Muting mosque bill gets initial thumbs up in Israel

Racism accusations as legislation to muffle calls to prayer in Israel and occupied East Jerusalem wins first backing.

Last Ramadan Friday prayers in Jerusalem
Since the muting measure covers only residential areas, al-Aqsa mosque would be exempt [EPA]

A law to muffle mosques’ amplified calls to prayer in Israel and occupied East Jerusalem won preliminary approval on Wednesday in a charged parliamentary session where Palestinian legislators denounced the measure as racist.

The bill passed a preliminary reading with 55 votes in favour and 48 against as the assembly broke out into chaotic arguments. 

Zuheir Bahloul, a Palestinian member of Israel’s parliament, the Knesset, called the bill “a declaration of war… between sanity and racism” against Israel’s Palestinian minority.

Palestinian lawmaker Ahmed Tibi told supporters of the legislation they were “committing a racist act”. 

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Ayman Odeh, a member of the Joint List – a political bloc of parties representing Israel’s Palestinian minorities – was escorted out of the assembly hall after he stood up and ripped a copy of the bill into pieces. 

Supporters of the bill say it is aimed at improving the quality of life for people living near mosques who say they have lost sleep with the early morning calls through loudspeakers mounted on minarets.

“This is a social-minded law that aims to protect citizens’ sleep, without, God-forbid, harming anyone’s religious faith,” said legislator Motti Yogev, one of the bill’s sponsors.

But critics of the bill say its legislation is redundant due to existing noise regulations, and that it was a clearly designed to further infringe on the basic rights of Palestinian citizens of Israel, the majority of whom are Muslim.

Najwan Berekdar, a human rights activist from the city of Nazareth, told Al Jazeera the bill was “yet another racist bill targeting Palestinians”.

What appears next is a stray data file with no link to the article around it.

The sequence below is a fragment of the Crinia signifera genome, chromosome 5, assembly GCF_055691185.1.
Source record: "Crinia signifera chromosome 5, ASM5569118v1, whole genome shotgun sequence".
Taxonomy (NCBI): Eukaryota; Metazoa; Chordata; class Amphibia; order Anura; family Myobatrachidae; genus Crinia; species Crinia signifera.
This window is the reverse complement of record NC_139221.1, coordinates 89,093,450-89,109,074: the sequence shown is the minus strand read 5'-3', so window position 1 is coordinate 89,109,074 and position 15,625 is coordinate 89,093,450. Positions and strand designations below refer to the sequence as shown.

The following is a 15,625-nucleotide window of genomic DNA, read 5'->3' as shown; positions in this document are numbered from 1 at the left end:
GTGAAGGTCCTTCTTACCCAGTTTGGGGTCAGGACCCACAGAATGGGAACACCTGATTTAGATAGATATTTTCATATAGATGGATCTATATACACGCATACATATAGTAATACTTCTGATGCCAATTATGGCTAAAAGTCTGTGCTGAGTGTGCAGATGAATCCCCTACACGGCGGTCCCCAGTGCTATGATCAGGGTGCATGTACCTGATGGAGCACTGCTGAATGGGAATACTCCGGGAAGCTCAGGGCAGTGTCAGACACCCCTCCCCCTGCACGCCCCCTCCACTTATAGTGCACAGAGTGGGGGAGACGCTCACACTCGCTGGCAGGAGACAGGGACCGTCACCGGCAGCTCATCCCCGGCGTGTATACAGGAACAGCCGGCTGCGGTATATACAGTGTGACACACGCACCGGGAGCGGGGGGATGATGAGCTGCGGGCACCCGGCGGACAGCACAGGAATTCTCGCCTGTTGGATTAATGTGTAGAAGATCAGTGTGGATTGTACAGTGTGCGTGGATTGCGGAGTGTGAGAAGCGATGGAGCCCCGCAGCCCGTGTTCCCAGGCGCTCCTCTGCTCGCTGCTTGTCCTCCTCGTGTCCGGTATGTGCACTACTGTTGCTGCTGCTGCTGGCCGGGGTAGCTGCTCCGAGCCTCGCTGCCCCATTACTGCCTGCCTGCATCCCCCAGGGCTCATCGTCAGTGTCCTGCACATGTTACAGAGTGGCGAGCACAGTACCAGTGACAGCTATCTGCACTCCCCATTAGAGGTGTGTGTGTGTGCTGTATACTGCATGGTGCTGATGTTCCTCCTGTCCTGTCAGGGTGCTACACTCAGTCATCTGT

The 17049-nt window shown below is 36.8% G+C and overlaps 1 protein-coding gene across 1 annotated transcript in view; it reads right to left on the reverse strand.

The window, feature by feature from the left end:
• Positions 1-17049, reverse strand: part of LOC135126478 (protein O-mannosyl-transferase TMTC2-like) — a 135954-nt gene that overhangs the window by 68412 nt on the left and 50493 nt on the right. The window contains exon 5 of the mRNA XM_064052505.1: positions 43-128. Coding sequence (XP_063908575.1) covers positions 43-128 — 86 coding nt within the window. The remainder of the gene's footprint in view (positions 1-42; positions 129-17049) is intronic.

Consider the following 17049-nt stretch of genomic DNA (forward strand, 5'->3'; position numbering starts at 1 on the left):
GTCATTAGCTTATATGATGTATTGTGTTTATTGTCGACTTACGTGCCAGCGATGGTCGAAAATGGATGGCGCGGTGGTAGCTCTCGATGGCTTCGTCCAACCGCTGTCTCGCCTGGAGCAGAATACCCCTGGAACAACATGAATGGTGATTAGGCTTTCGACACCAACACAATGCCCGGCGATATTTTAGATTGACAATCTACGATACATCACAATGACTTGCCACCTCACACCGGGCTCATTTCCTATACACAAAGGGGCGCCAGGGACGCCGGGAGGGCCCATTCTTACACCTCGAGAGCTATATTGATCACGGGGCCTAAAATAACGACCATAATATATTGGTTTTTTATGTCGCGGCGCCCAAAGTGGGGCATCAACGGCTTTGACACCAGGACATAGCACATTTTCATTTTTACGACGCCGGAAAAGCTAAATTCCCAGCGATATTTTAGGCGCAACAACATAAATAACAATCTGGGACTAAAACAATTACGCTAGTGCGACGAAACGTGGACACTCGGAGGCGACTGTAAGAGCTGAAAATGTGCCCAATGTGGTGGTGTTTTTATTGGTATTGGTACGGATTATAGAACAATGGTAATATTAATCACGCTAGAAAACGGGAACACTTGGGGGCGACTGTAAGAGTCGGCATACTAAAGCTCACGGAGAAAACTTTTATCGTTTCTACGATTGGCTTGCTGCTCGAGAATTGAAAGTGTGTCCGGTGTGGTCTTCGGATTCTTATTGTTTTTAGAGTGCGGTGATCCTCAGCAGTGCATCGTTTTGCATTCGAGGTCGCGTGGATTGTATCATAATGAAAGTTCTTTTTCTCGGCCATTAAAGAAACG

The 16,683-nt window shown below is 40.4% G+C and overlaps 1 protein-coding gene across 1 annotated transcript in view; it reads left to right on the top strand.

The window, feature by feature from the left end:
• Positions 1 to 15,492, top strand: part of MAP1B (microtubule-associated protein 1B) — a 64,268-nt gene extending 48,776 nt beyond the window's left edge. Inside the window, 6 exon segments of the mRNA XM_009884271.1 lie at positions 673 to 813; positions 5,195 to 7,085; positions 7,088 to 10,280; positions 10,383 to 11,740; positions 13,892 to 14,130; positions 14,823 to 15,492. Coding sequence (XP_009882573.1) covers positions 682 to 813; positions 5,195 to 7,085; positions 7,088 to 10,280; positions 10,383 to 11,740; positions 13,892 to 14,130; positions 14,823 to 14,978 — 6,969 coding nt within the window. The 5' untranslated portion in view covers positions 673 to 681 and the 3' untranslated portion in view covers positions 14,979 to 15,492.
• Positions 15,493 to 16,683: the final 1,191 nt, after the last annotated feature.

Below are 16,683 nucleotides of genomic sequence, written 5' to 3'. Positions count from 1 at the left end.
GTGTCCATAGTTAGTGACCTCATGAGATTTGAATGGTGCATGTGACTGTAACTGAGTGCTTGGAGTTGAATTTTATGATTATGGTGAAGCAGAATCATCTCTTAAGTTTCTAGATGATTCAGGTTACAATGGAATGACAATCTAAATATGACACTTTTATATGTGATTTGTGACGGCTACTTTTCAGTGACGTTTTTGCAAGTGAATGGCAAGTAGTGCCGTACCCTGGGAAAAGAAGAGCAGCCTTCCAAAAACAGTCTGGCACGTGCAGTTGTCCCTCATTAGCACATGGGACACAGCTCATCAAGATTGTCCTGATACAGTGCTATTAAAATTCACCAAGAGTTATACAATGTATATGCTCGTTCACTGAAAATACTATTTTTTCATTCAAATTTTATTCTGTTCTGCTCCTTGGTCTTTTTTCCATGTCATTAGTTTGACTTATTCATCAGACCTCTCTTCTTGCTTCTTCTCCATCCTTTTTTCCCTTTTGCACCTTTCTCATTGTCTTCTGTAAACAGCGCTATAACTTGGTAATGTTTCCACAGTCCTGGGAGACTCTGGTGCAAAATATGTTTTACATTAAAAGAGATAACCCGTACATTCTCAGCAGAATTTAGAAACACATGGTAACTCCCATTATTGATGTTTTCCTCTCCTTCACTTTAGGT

“But unlike any of the other laws that infringe on our basic rights, this law specifically targets Muslims.”

International condemnation

Jordan and Turkey separately condemned the bill on Thursday. 

Mohammed Momani, a spokesman for Jordan’s government, said the 1994 peace treaty includes a “clear clause” obliging Israel to “respect” Jordan’s role in taking care of Islamic holy sites in Jerusalem.

“This legislation represents a breach of this legal obligation in the peace treaty,” Momani said. “It also implies discrimination.”

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Mehmet Gormez, head of Turkey’s Presidency of Religious Affairs, said the bill was “unacceptable”, adding that Muslims in Jerusalem would read the call to prayer together, in defiance. 

An estimated 1.7 million Palestinians – comprising Christians, Muslims and Druze – carry Israeli citizenship and live in cities, towns and villages across the country. They make up nearly 20 percent of Israel’s population. 

According to the Adalah Centre for Arab Minority Rights in Israel, more than 50 laws discriminate against Palestinian citizens of Israel by stifling their political expression and limiting their access to state resources.

‘Muezzin bill’

Israeli politicians have said the country is committed to protecting the religious rights of all faiths and battling discrimination against its Palestinian citizens.

But Prime Minister Benjamin Netanyahu sparked outrage during a 2015 election when he urged his supporters to go to the polls because Palestinians were “voting in droves”.

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The two versions of the legislation were approved after a heated discussion that turned into shouting matches between ruling coalition members and Palestinian MPs.

The second of the versions approved on Wednesday would ban use of loudspeakers by mosques in residential areas between certain hours.

The proposed law will have to be reconciled later in the legislative process, with three more readings required before becoming law.

Dubbed by local media as the “Muezzin bill” – a reference to the men who give the call to prayer five times a day – the law would only affect the call to prayer at dawn, known as the fajr.

Authorities could impose a 10,000 shekel ($2,700) fine for violations.

Under the proposed law, occupied East Jerusalem, which Israel captured in the 1967 Middle East war and annexed in a move that is not recognised internationally, would be included in the ban.

The bill, which covers only residential areas, would exclude the al-Aqsa mosque, Islam’s third holiest site and located in a compound in Jerusalem’s walled Old City.

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Source: Al Jazeera, News Agencies